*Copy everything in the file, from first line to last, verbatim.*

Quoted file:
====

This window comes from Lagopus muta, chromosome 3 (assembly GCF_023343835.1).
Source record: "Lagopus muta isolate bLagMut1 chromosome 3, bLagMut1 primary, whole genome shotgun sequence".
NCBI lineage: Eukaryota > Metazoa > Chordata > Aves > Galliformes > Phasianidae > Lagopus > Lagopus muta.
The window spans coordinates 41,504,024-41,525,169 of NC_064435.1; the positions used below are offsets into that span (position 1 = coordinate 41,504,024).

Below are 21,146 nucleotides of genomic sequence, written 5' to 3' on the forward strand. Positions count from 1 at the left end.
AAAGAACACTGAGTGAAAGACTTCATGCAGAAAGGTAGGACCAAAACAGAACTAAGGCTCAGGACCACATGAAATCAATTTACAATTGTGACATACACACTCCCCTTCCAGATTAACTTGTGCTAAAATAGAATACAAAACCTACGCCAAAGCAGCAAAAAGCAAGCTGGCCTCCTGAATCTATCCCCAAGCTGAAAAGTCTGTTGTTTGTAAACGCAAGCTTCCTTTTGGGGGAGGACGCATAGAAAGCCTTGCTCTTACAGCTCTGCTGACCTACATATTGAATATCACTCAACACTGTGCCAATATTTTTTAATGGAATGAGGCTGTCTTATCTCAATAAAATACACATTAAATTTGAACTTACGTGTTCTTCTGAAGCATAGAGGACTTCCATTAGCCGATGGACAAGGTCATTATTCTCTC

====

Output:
This window comes from Lagopus muta, chromosome 3 (assembly GCF_023343835.1).
Source record: "Lagopus muta isolate bLagMut1 chromosome 3, bLagMut1 primary, whole genome shotgun sequence".
NCBI lineage: Eukaryota > Metazoa > Chordata > Aves > Galliformes > Phasianidae > Lagopus > Lagopus muta.
The window spans coordinates 41,504,024-41,525,169 of NC_064435.1; the positions used below are offsets into that span (position 1 = coordinate 41,504,024).

Below are 21,146 nucleotides of genomic sequence, written 5' to 3' on the forward strand. Positions count from 1 at the left end.
AAAGAACACTGAGTGAAAGACTTCATGCAGAAAGGTAGGACCAAAACAGAACTAAGGCTCAGGACCACATGAAATCAATTTACAATTGTGACATACACACTCCCCTTCCAGATTAACTTGTGCTAAAATAGAATACAAAACCTACGCCAAAGCAGCAAAAAGCAAGCTGGCCTCCTGAATCTATCCCCAAGCTGAAAAGTCTGTTGTTTGTAAACGCAAGCTTCCTTTTGGGGGAGGACGCATAGAAAGCCTTGCTCTTACAGCTCTGCTGACCTACATATTGAATATCACTCAACACTGTGCCAATATTTTTTAATGGAATGAGGCTGTCTTATCTCAATAAAATACACATTAAATTTGAACTTACGTGTTCTTCTGAAGCATAGAGGACTTCCATTAGCCGATGGACAAGGTCATTATTCTCTC